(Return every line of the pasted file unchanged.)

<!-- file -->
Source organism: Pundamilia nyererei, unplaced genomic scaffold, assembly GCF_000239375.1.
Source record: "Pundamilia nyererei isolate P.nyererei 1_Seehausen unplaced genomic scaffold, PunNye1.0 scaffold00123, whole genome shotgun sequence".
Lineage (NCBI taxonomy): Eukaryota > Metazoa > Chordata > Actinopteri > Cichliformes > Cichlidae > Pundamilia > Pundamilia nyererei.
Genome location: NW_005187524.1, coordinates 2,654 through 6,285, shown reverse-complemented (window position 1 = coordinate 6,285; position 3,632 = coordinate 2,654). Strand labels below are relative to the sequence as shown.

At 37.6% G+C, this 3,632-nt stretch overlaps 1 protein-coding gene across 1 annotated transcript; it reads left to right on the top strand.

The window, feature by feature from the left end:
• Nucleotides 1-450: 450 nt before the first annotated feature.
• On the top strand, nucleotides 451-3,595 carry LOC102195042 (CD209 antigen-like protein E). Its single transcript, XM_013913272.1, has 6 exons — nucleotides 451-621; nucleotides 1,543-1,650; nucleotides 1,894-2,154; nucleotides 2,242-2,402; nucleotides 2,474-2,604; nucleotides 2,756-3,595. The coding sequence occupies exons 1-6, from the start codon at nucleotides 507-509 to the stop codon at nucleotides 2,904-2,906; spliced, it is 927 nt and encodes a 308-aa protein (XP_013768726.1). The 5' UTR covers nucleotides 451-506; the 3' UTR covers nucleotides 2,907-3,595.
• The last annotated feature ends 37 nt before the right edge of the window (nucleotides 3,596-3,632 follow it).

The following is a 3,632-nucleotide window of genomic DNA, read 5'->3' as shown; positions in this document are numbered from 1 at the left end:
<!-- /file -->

Source organism: Pundamilia nyererei, unplaced genomic scaffold, assembly GCF_000239375.1.
Source record: "Pundamilia nyererei isolate P.nyererei 1_Seehausen unplaced genomic scaffold, PunNye1.0 scaffold00123, whole genome shotgun sequence".
Lineage (NCBI taxonomy): Eukaryota > Metazoa > Chordata > Actinopteri > Cichliformes > Cichlidae > Pundamilia > Pundamilia nyererei.
Genome location: NW_005187524.1, coordinates 2,654 through 6,285, shown reverse-complemented (window position 1 = coordinate 6,285; position 3,632 = coordinate 2,654). Strand labels below are relative to the sequence as shown.

At 37.6% G+C, this 3,632-nt stretch overlaps 1 protein-coding gene across 1 annotated transcript; it reads left to right on the top strand.

The window, feature by feature from the left end:
• Nucleotides 1-450: 450 nt before the first annotated feature.
• On the top strand, nucleotides 451-3,595 carry LOC102195042 (CD209 antigen-like protein E). Its single transcript, XM_013913272.1, has 6 exons — nucleotides 451-621; nucleotides 1,543-1,650; nucleotides 1,894-2,154; nucleotides 2,242-2,402; nucleotides 2,474-2,604; nucleotides 2,756-3,595. The coding sequence occupies exons 1-6, from the start codon at nucleotides 507-509 to the stop codon at nucleotides 2,904-2,906; spliced, it is 927 nt and encodes a 308-aa protein (XP_013768726.1). The 5' UTR covers nucleotides 451-506; the 3' UTR covers nucleotides 2,907-3,595.
• The last annotated feature ends 37 nt before the right edge of the window (nucleotides 3,596-3,632 follow it).

The following is a 3,632-nucleotide window of genomic DNA, read 5'->3' as shown; positions in this document are numbered from 1 at the left end: